My latest love is this pattern. It's seamless, it's all in one, it's top down, it's done on circulars and it's done with aran yarn, which all adds up to a super quick and easy cute little cardigan for a special girl in your life. I bought the pattern to make up a cardigan for my little niece's first birthday. I'm probably by now notorious for not finishing projects and presents on time. But I think, as I'm going to the extra effort to make something special, and a lot of my time and love does go into these things, then people should cut me a bit of slack, and, luckily, they do. As usual I wasn't on track to finish this present on time, but I wanted to be as close as possible. Then, the evening before her birthday I was knitting away when I had a dawning realisation that I was actually in sight of the finish, that I was nearly done, that this present would be finished in time to give to her on the actual birthday it was intended for. I was elated. I held it up to admire my work, to confirm that I was just a few short rows away from being done. My eye glanced over the detail. Then glanced back. I brought it closer for a better look. My fingers roamed over the knitted fabric. No no no no no. My brain revolted, refusing to acknowledge what my eye had found. But, finally, it succumbed to the pain, the full realisation and implication sinking in. I had dropped a stitch. Not just a couple of rows down, no. About a third of the way down from the top, just after the armholes, I had dropped a stitch. The amount of times I had held it up, laid it out, checking my progress, seeing how it was coming along, and at no point had I seen this, this abomination. I was gutted. The smile evaporated from my face. I had never done it before but I knew dropped stitches could be picked from a couple of rows down, but 20, 30, 40 rows down? So I did the only thing a sane person does in this situation, I pulled it off the needles, and I ripped back to my downfall and put it back on the needles, then threw it in disgrace in the corner and refused to even look at it for a week or so. Now whether it could have been salvaged I have no idea. Should I have investigated first, taken a step back from my misery to seek a solution. Probably. But at the time, it seemed like my only option.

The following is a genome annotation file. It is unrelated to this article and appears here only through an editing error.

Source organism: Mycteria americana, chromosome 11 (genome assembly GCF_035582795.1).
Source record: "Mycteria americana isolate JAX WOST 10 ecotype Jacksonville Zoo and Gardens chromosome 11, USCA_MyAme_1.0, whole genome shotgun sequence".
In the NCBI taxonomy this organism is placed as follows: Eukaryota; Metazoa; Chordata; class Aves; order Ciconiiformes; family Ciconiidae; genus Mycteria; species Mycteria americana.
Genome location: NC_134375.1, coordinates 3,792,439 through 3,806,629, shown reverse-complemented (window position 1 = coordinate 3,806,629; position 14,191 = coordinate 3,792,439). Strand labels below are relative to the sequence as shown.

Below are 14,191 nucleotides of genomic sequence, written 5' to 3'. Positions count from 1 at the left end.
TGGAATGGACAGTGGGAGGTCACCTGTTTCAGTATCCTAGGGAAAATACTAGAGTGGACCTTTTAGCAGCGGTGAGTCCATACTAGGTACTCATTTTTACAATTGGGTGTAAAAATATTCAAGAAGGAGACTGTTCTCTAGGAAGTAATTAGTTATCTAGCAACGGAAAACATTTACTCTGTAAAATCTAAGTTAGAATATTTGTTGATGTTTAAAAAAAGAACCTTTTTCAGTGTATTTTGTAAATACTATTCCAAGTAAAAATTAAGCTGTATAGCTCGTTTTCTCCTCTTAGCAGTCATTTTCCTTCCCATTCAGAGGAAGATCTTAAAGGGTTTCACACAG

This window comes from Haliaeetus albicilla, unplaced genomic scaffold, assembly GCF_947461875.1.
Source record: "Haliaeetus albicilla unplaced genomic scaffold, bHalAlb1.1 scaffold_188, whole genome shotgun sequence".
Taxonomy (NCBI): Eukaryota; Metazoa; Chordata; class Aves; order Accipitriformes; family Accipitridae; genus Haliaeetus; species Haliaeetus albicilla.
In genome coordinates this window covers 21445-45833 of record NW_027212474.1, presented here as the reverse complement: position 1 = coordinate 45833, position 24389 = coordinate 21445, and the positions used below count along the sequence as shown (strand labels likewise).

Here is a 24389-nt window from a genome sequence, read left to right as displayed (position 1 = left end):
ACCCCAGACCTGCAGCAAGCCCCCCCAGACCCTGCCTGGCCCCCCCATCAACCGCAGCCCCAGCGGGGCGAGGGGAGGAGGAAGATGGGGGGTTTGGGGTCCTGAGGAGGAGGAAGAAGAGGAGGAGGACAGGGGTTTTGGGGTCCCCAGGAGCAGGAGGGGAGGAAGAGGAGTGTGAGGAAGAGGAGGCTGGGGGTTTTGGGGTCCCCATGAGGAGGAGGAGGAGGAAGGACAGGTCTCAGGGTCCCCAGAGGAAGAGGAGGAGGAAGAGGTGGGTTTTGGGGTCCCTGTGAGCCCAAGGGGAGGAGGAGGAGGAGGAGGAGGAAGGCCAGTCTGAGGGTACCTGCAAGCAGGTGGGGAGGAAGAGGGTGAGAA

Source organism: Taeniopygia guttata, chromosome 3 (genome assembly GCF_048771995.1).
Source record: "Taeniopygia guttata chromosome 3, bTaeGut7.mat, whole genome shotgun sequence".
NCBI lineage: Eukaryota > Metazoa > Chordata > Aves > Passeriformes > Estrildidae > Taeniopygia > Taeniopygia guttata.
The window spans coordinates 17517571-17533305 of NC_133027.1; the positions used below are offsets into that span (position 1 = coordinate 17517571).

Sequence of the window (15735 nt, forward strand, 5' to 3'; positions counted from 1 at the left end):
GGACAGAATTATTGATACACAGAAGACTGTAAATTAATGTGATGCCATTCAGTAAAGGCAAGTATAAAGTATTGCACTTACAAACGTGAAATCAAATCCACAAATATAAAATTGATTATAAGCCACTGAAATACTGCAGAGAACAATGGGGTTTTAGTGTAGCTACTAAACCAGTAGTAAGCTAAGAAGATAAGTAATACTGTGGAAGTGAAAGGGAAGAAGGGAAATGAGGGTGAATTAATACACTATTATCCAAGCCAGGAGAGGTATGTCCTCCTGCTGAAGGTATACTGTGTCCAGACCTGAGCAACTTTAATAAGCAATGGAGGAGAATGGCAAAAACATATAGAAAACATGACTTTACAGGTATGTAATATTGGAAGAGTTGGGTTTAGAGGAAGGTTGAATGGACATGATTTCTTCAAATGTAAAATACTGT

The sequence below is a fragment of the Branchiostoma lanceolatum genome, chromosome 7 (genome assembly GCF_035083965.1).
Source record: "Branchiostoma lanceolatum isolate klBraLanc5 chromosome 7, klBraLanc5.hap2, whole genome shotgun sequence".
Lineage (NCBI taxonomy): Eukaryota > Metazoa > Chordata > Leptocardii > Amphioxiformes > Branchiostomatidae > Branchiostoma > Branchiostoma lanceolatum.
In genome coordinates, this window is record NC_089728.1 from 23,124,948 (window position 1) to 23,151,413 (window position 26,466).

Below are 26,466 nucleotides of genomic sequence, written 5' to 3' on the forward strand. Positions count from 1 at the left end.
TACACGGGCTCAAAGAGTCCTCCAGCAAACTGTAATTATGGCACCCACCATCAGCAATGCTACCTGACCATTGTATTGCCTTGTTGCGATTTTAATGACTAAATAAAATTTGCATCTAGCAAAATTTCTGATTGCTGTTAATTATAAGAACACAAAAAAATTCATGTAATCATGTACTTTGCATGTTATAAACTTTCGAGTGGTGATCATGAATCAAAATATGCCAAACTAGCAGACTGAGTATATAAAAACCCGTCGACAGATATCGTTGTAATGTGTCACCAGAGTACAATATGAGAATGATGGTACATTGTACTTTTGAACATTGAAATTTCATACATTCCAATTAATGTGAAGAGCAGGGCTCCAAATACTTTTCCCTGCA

You'll be glad to hear the story does has a happy ever after though. After a suitable period of mourning, I picked it back up, and finished it. It was a couple of weeks late, but who am I to question my obvious destiny.
Pattern: in threes: a baby cardigan by Kelly Herdrich from Ravelry
Needle: 5.0mm circulars (80cm)
Yarn: Robin Aran with Wool
Bought: Indoor Market, Gloucester
Price: £7.99 (400g)
Extras: 3 buttons also from indoor market, can't remember price
Total yarn used: approx 85g
Total price: £1.69 for yarn
I did the size 12-18 months, CO 58 using cable cast on. I used the suspended cast off for the capped sleeves and for the final cast off.
I love it and will have an adult sized one please!
Peace Out x